As can be easily seen from the foregoing, there are both strengths and limitations in the notion of a “virtual church.” Most congregations have been able to “muddle through” Covid19 restrictions by adapting to the crisis and taking advantage of some of the opportunities that technology affords. This is a good thing.

The success many have had in adapting can, however, mask the limitations on “Virtual Community.”  My dictionary defines “Virtual” as “being such in power, force, or effect, though not expressly such”. As to computer generated virtual worlds, the same dictionary defines virtual as “a reality temporarily simulated or extended by a computer device.” From these definitions, we can see two characteristics of “Virtual Community” that should be concerning to all of us:

  1. Virtual Community is not “real”. It is virtual. Virtual community is a simulation or imitation, a temporarily created reality dependent upon the ability and willingness of those who control the technology to continue.
  2. Virtual Community should be temporary. Once again, virtual community does not exist without the creation of the virtual reality by those who control the technology. It is not a good substitute for people meeting together in the flesh and sharing their lives in deep and personal ways.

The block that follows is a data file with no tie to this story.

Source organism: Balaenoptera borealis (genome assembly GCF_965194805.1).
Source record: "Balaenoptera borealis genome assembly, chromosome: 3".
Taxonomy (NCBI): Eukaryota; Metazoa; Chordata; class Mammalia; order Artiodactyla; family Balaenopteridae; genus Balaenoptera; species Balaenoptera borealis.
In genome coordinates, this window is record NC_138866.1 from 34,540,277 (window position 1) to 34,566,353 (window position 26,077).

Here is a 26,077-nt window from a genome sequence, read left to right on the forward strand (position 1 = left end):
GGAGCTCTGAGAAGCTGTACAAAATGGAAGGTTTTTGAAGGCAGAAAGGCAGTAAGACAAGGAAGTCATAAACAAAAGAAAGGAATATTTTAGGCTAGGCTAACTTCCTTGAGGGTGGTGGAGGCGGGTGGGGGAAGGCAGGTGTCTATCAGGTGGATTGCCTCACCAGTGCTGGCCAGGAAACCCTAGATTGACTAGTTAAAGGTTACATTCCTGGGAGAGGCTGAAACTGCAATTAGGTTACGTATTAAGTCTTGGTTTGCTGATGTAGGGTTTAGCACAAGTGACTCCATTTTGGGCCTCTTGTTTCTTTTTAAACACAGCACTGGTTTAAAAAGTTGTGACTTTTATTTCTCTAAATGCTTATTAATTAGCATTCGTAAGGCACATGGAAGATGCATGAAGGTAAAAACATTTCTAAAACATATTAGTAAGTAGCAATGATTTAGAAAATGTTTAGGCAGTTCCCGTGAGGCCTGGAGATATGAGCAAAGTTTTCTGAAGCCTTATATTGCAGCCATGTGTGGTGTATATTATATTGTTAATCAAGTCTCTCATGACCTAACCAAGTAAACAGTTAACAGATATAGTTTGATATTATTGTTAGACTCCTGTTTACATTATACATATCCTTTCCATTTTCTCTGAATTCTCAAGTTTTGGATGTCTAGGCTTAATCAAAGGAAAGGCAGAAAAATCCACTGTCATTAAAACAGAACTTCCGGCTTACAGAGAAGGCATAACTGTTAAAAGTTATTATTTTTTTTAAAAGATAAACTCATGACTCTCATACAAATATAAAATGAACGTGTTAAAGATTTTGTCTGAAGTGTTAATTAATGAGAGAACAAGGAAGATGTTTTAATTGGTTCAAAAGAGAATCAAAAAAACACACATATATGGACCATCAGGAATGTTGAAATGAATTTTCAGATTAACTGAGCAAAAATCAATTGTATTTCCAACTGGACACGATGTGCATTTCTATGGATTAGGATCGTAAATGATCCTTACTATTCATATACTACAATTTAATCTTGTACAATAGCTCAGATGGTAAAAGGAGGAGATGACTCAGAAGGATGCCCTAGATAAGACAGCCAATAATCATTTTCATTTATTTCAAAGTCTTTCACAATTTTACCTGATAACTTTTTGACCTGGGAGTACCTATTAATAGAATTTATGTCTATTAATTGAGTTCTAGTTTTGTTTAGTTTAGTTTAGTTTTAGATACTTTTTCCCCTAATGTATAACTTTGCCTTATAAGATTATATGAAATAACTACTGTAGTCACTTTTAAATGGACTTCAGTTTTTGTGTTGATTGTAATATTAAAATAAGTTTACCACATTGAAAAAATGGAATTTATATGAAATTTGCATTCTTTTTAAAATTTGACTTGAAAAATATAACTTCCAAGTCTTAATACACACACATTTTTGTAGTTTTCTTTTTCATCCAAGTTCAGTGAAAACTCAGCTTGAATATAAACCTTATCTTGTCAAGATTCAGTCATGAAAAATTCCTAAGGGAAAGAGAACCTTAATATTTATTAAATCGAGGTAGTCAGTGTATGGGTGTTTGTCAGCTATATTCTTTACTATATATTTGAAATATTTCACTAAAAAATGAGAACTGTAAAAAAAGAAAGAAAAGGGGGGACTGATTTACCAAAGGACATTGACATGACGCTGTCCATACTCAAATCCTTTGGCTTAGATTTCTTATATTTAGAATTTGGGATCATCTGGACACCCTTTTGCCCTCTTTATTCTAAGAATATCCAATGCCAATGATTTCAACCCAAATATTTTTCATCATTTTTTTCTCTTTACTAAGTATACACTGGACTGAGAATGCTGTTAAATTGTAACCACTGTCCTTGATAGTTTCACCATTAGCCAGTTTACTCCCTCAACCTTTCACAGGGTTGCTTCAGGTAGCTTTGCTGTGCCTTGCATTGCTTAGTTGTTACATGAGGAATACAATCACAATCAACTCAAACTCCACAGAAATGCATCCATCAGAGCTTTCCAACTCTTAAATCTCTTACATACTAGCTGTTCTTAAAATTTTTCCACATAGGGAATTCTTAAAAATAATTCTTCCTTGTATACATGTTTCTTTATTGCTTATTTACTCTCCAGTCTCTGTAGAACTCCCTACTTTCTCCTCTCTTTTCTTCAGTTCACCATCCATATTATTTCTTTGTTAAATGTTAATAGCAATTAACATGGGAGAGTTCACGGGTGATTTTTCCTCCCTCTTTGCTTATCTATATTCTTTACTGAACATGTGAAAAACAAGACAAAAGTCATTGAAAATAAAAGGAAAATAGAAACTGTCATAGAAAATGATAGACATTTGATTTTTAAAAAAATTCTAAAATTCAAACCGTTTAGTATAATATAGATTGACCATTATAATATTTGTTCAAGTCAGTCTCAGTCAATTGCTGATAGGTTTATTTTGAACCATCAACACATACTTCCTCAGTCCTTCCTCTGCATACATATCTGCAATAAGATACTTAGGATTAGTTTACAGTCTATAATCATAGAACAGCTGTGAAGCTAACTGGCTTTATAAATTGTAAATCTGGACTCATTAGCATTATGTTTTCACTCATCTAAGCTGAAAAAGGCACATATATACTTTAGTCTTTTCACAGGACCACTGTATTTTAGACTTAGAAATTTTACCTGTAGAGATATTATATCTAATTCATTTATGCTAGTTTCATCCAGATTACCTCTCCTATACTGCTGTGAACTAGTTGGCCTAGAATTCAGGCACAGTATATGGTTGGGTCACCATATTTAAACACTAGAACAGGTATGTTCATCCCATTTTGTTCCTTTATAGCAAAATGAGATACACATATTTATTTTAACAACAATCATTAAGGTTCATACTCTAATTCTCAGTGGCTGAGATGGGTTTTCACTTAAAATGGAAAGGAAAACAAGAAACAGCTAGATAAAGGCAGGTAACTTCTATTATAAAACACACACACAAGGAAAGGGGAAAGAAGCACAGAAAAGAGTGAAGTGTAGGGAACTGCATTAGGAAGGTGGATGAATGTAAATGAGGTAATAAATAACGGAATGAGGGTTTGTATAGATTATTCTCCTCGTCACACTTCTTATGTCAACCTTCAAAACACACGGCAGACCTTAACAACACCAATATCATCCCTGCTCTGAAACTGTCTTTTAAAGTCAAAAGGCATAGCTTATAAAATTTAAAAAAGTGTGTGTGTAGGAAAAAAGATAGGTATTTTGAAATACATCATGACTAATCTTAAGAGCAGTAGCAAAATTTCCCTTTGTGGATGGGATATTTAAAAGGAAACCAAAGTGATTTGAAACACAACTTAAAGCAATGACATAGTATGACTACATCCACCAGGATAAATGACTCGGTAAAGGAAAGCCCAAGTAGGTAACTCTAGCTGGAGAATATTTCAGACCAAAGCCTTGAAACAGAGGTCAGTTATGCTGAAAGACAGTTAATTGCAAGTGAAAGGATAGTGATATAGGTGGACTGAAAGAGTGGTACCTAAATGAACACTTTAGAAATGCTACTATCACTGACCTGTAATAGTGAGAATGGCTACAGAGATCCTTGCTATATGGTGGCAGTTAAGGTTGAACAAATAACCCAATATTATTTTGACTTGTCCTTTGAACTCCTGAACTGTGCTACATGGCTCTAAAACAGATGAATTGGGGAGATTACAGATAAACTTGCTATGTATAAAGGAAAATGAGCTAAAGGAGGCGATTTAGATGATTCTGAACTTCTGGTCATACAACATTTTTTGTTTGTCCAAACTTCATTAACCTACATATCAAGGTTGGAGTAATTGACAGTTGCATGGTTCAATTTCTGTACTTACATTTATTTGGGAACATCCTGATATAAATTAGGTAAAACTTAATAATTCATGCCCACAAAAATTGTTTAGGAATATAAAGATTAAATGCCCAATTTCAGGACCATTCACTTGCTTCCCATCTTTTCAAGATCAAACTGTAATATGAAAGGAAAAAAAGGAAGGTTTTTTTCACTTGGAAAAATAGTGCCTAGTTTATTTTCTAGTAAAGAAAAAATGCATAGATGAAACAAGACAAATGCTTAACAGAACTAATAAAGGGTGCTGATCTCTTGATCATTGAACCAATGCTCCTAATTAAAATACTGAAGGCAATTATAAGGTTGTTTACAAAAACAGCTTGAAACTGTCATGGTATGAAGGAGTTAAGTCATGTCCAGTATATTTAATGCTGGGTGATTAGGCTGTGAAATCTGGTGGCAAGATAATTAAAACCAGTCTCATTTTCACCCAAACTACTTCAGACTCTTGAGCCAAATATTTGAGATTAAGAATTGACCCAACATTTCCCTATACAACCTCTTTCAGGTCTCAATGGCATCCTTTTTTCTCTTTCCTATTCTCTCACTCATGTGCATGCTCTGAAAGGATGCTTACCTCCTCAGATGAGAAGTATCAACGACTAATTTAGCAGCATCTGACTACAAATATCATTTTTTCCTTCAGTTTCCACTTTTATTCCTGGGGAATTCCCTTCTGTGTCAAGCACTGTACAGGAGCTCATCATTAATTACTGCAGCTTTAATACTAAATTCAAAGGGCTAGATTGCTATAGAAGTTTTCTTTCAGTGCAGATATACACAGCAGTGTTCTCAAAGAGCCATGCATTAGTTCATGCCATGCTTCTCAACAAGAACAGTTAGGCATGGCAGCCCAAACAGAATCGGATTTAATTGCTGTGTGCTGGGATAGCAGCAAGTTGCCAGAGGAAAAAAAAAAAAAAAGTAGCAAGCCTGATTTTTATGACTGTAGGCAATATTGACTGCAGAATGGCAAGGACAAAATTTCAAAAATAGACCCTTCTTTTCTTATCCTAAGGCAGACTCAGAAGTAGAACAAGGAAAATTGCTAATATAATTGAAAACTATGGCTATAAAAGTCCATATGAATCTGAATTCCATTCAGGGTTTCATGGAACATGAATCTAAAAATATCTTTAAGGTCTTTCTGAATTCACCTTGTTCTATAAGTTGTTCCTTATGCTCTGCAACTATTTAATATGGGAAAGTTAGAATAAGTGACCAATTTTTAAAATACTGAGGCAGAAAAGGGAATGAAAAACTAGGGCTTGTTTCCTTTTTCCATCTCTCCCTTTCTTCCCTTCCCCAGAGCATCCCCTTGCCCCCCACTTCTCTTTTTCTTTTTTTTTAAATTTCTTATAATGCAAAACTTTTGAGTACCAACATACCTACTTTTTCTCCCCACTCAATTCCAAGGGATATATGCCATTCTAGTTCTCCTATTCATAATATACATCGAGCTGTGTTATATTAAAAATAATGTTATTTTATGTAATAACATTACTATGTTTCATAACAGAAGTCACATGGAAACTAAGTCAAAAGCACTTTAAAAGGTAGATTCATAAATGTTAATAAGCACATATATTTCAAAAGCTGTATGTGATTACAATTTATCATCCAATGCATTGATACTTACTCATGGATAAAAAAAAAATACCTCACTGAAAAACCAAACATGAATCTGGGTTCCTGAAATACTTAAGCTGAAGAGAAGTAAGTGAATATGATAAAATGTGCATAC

While technology has created the ability to continue the power and efficacy of Christian communities for a time, and in some cases for a long time, Christian leaders should not rely solely on virtual community for the extended future. There is no substitute for actual, in-person, human community. There is no substitute in disciple-making to one-on-one or small group disciple-making connections.

In the long run, no church can be and become all that God wants it to be unless it reaches out physically and personally to those who are without a local Christian community within which people grow in Christ-likeness. In the long run, those congregations that take Acts 2:42-47 seriously, and create the kind of growing, vibrant, spirit-filled community that Acts portrays, are those that will prosper during and beyond the current epidemic. [2]